For mellow movement that helps your heart, try tai chi

Most people recognize that exercise is one of the best ways to boost cardiovascular health. But what if traditional exercise seems either too challenging or otherwise inaccessible — or maybe even boring? Or perhaps you're recovering from a heart attack or other medical problem and need to ease back into activity. If so, tai chi might be worth a try.

"Tai chi is a gentle, adaptable practice that features flowing movements combined with breathing and cognitive focus," says Dr. Peter Wayne, associate professor of medicine at Harvard Medical School and medical editor of the Harvard Special Health Report An Introduction to Tai Chi (/TC). The cardiovascular benefits likely stem from a combination of the physical and mental aspects of this ancient Chinese practice.

Body and mind benefits

A tai chi session doesn't aim to dramatically raise your heart rate or build bulky muscles. But the slow, deliberate movements still help to tone your muscles. If you move more quickly from one position to the next and sink deeper into the postures, tai chi can even provide a moderate aerobic workout.

Conversely, you can dial down the intensity and even do certain movements while seated in a chair. Unlike yoga, tai chi doesn't require you to fully extend or stretch your joints, so it's fine for people who are not so flexible.

Like yoga, tai chi is a mind-body practice that requires focused attention as you move through a series of choreographed moves. Many have descriptive names that evoke scenes from nature, such as "wave hands like clouds" or "the white crane spreads its wings." Concentrating on that imagery, along with your breathing and movements, counteracts what Asian meditative traditions call "monkey mind" — the distracting mental chatter that often intrudes when people do traditional meditation. In this way, tai chi can foster relaxation and ease stress. Tai chi also teaches you to pay close attention to your posture, breathing, and heart rate. "This increased body awareness can help prevent injury and over­exertion," says Dr. Wayne.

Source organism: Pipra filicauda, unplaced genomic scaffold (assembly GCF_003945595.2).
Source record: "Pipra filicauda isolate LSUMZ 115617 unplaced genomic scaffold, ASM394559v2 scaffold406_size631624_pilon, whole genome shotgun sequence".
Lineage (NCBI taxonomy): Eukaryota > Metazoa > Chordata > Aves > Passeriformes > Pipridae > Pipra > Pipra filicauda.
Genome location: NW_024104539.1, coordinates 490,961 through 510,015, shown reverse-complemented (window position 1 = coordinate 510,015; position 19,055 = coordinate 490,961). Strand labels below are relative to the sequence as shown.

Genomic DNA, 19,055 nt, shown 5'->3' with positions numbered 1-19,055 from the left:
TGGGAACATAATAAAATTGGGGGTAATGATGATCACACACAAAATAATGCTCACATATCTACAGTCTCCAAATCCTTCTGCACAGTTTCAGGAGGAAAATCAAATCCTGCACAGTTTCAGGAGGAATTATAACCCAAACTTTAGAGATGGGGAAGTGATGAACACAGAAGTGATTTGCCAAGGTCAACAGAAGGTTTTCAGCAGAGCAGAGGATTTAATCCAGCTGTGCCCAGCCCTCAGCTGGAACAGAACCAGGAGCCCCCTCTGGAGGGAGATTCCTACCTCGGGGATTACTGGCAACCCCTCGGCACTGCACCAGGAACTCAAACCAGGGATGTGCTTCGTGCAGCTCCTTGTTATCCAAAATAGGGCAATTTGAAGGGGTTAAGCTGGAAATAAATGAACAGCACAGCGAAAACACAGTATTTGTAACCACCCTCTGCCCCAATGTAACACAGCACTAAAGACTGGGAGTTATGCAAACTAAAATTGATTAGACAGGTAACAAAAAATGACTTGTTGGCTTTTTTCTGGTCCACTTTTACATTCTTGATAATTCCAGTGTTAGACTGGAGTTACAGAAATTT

Heartfelt effects

An article published online July 3, 2023, by Cardiology in Review considered the heart-related benefits of tai chi. Many studies have documented improvements in blood pressure after just eight to 12 weeks of practicing tai chi, including among older, sedentary adults and heart attack survivors. There's also good evidence that tai chi can be an effective alternative for people who don't want to do traditional cardiac rehabilitation (a structured program of exercise and education for people recovering from heart-related problems). In addition, tai chi has proved helpful for people with heart failure, who tend to be tired and weak as a result of the heart's diminished pumping ability.

The authors also point out that tai chi can be a gateway to other types of physical activity because the practice may improve balance, reduce the risk of falls, and even help ease lower back pain — a common reason for avoiding exercise. "More fundamentally, the fitness gains and self-awareness from tai chi training can give people the confidence to engage in other physical and social activities that can enhance health," says Dr. Wayne. 

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